It would be fair to say that Spanish and I haven’t always seen eye to eye. Unlike German, Spanish never seemed to click for me in the same way. In some ways I think it’s down to the pressure I put on myself to learn the language.
Perhaps it’s best to go back a little. I started learning German at school. I was never the best pupil but I was okay. Over the summer before I started my GCSE’s I found out about a German band and started listening to them . The rest, as they say, is history.
Flash forward 7 years and I was starting university, studying German and Spanish. As I mentioned above, my Spanish suffered because I put so much pressure on it from the very beginning. Although they’re so different linguistically, I was determined that Spanish would ‘click’ like German had. Unfortunately, it never did. I struggled to understand the words and grammar rules, and I don’t think that the separated, accelerated learning style suited me.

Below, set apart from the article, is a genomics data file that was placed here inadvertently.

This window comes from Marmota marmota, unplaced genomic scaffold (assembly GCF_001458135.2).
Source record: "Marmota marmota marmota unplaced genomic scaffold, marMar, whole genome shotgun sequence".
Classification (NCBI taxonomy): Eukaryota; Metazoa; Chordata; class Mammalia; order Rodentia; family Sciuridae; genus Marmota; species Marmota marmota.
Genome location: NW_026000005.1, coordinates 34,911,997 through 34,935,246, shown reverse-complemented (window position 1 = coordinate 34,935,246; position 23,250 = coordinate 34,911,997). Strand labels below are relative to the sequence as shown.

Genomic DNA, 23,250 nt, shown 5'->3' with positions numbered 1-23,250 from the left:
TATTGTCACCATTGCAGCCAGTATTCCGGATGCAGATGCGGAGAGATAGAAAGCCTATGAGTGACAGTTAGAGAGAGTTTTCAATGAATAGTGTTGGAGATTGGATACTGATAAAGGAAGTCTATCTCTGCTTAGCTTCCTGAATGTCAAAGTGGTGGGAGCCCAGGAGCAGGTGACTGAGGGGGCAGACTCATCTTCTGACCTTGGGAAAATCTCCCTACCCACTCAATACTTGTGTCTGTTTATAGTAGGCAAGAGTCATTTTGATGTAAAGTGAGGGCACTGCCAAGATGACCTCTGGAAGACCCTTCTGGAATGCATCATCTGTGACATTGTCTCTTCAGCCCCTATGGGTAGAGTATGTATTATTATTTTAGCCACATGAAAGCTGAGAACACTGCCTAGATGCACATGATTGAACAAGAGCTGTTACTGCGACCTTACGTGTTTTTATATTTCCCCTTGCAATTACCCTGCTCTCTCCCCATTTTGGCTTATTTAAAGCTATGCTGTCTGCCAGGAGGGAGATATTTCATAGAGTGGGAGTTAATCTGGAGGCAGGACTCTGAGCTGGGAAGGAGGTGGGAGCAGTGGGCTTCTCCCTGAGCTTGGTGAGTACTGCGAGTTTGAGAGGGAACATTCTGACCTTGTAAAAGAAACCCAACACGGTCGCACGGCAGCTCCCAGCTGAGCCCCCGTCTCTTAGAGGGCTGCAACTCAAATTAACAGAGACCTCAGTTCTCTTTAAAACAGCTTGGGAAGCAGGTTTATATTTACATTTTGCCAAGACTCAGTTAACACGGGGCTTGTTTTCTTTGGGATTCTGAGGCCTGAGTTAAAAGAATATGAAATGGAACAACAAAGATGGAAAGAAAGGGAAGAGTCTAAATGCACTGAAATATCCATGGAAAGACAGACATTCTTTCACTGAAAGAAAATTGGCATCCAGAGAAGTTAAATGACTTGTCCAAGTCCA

After two years I decided to cut my losses and focus on getting the best grade possible in my degree. I transferred to Translation Studies and never looked back.
During my final year of university, I volunteered in my former secondary school, working in the languages department. A lot of the classes I sat in were basic, entry level Spanish. Going back to basics really helped me – the pace was much slower and the teaching style more familiar. I was, however, surprised at how much I’d learnt in the two years at university.
After graduating, I hoped that at some point I could take a GCSE in Spanish. At my current job, working in a school, this became a possibility. I enrolled as a private candidate in January and will be sitting the exams in May.
At first I thought that Spanish and I would never work well together. Sometimes languages suit some people than others. I guessed that Germanic languages were more my style. Now I’ve learned the importance of language learning styles and methods.
The accelerated route was great for fast learning but I couldn’t maintain it – the school route is a little repetitive but more thorough if not always practical.
Over the last year I’ve learnt a lot of Spanish. But most importantly I’ve learnt that perseverance is key.